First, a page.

He had contact on the opening lap of Race 2 with the Nissan which saw the #18 Sierra’s stainless steel exhaust pipe close over and he pitted, unable to have it prized open and, thus, unable to re-join the race!

The DJR Sierra 4 chassis made one more appearance in 1990 at the newly opened Eastern Creek circuit for the Nissan 500 endurance race where Johnson and Bowe piloted it as the #17 entry.

They held second place at the completion of the final pit stop behind Larry Perkins with a final sprint to the end beckoning. However, a rod in the engine let go with just two laps to go, Bowe spun in his own oil and the Sierra was a non-finisher.


The DJR Sierra 4 chassis was absent from the racetrack in the early part of the 1991 season as it was being re-furbished.

It’s not entirely clear as to when it returned to the track to again become John Bowe’s #18 Shell Sierra for the large portion of the championship, however a hint to this comes from researching the late Jon Evans’ Auto Action report of the third round of the Australian Touring Car Championship at Wanneroo.

It was reported that “the oldest of the Shell team’s entourage of Sierras was giving John Bowe a hard time, so much so that the mechanics decided that ‘this car is a Sheila, it’s so temperamental..’”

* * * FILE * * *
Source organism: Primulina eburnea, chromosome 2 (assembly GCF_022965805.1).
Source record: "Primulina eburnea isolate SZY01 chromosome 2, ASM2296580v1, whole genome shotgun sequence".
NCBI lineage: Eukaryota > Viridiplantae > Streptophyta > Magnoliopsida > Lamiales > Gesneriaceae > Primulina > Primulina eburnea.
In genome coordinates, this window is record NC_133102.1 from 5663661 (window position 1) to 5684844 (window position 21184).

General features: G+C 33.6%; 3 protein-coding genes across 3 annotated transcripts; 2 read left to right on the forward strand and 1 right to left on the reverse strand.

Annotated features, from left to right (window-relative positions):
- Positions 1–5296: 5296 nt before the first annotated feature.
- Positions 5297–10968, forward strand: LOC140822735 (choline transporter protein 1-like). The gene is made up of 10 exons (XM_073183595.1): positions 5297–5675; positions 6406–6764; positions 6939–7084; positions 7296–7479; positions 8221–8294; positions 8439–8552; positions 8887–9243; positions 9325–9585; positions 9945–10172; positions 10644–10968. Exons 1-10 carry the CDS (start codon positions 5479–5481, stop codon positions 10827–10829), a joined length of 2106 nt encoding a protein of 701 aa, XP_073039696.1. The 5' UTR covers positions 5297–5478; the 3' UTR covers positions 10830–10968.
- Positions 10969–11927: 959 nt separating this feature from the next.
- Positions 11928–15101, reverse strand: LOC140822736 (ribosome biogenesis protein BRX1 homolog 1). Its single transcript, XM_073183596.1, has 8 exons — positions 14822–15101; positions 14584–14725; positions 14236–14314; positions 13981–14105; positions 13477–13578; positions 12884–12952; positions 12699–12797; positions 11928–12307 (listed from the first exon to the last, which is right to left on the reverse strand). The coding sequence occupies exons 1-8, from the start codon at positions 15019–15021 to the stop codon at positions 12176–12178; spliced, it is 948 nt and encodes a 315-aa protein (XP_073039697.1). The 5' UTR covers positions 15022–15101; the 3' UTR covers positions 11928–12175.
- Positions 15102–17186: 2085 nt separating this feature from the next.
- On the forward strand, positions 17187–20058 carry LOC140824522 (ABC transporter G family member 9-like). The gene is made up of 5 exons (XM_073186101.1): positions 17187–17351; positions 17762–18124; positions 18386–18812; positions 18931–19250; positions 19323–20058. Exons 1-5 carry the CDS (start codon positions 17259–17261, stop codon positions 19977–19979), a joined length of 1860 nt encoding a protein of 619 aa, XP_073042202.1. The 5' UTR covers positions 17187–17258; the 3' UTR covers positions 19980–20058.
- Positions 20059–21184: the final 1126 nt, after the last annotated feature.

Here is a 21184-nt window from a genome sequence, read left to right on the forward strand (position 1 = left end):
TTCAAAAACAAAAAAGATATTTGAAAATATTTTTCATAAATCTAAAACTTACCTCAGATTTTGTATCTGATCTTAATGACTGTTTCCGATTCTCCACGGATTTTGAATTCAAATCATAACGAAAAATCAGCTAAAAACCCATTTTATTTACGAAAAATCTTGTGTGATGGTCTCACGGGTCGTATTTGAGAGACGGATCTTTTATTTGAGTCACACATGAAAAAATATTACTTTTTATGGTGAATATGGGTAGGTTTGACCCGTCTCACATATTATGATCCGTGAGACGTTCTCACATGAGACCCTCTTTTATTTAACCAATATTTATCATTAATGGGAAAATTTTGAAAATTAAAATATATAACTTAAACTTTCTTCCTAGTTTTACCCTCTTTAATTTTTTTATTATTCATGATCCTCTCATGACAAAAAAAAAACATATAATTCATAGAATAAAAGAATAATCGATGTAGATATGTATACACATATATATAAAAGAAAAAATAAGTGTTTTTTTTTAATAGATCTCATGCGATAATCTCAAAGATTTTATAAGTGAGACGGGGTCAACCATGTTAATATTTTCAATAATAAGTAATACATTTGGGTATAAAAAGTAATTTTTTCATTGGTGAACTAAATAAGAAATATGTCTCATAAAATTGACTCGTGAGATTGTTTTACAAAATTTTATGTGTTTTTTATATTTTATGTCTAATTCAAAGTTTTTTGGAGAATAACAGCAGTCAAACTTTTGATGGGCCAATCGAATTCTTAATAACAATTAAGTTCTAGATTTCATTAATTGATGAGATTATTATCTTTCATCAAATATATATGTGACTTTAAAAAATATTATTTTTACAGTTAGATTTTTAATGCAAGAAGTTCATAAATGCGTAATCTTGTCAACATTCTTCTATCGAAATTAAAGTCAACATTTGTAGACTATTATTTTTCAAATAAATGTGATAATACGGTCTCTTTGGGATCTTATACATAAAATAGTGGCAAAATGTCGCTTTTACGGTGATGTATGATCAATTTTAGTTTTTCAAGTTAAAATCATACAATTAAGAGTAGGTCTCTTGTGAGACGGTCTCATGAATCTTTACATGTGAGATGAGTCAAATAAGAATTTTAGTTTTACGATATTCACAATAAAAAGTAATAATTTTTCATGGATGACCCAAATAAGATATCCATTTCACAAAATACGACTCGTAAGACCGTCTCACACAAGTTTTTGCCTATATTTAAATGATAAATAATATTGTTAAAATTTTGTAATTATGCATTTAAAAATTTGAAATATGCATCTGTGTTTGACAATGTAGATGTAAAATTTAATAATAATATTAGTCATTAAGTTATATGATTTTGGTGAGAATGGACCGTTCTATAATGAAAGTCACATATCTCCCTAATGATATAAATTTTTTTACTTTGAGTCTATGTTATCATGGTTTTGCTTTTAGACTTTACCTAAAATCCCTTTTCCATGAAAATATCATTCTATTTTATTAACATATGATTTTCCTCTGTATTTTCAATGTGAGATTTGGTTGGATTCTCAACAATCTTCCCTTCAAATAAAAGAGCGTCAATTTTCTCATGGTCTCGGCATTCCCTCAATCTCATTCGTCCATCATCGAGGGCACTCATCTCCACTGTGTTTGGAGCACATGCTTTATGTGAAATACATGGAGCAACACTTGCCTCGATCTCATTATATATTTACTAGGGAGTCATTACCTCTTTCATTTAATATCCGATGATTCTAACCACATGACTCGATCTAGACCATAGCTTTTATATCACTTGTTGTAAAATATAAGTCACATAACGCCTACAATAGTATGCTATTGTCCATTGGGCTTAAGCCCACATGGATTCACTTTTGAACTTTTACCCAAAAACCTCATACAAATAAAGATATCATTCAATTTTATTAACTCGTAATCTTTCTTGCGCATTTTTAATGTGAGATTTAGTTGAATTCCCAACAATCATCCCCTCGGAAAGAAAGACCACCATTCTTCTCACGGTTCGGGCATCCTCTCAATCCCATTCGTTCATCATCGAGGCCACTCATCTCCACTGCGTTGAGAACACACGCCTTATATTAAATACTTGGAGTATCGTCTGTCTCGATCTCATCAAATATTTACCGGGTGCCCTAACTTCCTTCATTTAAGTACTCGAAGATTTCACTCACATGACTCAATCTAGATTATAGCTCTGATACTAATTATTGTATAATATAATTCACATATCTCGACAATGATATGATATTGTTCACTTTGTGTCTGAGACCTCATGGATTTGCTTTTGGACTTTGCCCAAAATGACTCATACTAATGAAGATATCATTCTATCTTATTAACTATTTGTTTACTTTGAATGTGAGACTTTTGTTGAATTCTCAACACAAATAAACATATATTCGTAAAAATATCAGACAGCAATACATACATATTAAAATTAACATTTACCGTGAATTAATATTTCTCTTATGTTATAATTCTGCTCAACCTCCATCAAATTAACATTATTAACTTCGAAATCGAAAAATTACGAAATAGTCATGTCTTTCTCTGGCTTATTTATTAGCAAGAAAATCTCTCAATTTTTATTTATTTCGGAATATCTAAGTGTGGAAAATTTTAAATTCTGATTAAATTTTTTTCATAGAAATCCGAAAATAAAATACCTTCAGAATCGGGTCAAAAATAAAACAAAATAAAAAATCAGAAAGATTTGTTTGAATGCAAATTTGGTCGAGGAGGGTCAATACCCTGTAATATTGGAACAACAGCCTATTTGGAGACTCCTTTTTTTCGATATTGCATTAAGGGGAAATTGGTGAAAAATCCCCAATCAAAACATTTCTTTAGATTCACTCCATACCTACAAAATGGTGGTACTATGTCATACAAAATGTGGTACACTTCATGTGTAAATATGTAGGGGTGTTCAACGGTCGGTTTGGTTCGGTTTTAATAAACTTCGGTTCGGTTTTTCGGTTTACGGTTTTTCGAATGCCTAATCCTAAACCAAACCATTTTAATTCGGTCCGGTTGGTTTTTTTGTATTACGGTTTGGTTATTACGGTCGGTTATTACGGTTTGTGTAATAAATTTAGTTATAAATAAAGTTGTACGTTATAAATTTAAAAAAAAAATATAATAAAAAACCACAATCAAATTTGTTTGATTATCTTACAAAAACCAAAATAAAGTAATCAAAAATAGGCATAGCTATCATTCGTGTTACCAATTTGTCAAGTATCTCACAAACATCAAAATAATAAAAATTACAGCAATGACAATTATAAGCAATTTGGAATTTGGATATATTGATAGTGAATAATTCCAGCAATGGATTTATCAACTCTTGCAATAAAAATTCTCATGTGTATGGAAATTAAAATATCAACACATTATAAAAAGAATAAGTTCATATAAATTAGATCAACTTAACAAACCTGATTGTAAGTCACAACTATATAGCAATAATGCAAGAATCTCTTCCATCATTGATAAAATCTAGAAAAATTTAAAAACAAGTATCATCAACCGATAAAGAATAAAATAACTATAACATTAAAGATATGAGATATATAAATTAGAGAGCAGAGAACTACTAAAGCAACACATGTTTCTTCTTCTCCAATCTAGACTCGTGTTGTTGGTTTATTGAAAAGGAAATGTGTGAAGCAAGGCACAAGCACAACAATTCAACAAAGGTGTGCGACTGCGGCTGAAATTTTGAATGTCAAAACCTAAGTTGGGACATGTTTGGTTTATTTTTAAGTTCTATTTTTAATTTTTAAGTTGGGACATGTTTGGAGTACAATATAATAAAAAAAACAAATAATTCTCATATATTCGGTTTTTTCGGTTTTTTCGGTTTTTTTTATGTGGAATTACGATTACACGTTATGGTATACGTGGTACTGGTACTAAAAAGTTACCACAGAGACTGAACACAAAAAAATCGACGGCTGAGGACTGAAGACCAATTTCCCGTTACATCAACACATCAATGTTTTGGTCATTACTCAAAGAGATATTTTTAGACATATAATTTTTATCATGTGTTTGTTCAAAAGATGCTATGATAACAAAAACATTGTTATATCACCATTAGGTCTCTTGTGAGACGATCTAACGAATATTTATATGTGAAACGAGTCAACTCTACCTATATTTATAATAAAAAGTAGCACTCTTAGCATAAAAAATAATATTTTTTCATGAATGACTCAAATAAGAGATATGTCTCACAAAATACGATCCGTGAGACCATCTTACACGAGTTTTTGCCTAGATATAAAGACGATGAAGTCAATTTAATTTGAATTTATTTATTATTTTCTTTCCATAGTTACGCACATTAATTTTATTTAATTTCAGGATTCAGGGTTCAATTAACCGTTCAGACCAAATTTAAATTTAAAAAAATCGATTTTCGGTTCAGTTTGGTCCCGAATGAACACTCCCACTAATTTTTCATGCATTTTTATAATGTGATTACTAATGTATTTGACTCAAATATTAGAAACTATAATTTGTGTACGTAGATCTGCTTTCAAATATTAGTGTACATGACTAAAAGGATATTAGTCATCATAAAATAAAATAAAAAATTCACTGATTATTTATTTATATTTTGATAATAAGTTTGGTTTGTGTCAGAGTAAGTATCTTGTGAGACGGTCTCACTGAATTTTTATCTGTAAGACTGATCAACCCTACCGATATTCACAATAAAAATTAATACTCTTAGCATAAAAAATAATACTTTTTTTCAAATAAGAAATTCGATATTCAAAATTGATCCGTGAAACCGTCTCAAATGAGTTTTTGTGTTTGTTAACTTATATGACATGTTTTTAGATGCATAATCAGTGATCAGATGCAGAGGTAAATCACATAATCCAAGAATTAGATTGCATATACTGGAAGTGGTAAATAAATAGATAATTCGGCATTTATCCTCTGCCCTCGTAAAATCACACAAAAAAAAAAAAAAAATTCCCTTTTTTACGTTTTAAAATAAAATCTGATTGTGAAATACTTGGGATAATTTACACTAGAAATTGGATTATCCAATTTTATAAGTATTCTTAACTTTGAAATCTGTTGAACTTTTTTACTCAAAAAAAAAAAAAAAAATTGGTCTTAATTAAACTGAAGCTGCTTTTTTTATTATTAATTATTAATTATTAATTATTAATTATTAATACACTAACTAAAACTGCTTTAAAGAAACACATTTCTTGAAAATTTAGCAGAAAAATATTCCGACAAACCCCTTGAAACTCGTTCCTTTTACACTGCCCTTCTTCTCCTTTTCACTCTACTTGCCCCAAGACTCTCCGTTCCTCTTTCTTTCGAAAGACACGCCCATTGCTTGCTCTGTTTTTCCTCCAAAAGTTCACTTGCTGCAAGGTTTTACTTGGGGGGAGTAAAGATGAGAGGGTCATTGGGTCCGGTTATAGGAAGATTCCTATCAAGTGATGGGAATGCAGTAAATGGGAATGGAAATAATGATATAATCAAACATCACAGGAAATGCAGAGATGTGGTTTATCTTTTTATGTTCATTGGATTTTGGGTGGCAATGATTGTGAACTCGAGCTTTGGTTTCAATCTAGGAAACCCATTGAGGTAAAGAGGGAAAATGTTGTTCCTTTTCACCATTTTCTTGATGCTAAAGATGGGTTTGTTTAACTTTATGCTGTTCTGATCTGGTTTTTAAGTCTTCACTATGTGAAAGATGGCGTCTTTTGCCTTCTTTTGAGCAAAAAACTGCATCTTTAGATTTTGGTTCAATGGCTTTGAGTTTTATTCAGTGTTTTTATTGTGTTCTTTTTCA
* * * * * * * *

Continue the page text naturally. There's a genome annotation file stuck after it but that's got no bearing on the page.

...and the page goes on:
DJR Sierra 4 was the oldest car the team had in its possession at that time, so it was clearly this car that was referred to.

Given the opening round of the 1991 ATCC at Sandown and the next round at Symmons Plains in Tasmania were only a fortnight apart, it makes sense that the car could have returned to racing duty at Wanneroo, though that remains an open question – DJR Sierra 4 could have raced at Symmons Plains too.

The Perth round was not kind to Bowe, who made a pit stop for tyres and had a left rear half shaft let go, forcing him to limp home five laps down on winner Mark Skaife.

In short, the Shell Sierras just were no match for the new Nissan GT-Rs and the nimble BMW M3s as the turbocharged red RS500s struggled to keep their Dunlop tyres underneath them.

A touch with Seton at Lakeside forced Bowe to pit for a guard to be peeled off a tyre and thus he finished 10th.

At Winton Bowe finished seventh but at least there was something to take from from the next round at Amaroo Park – a pole position. However the race didn’t provide a result and Bowe finished fourth.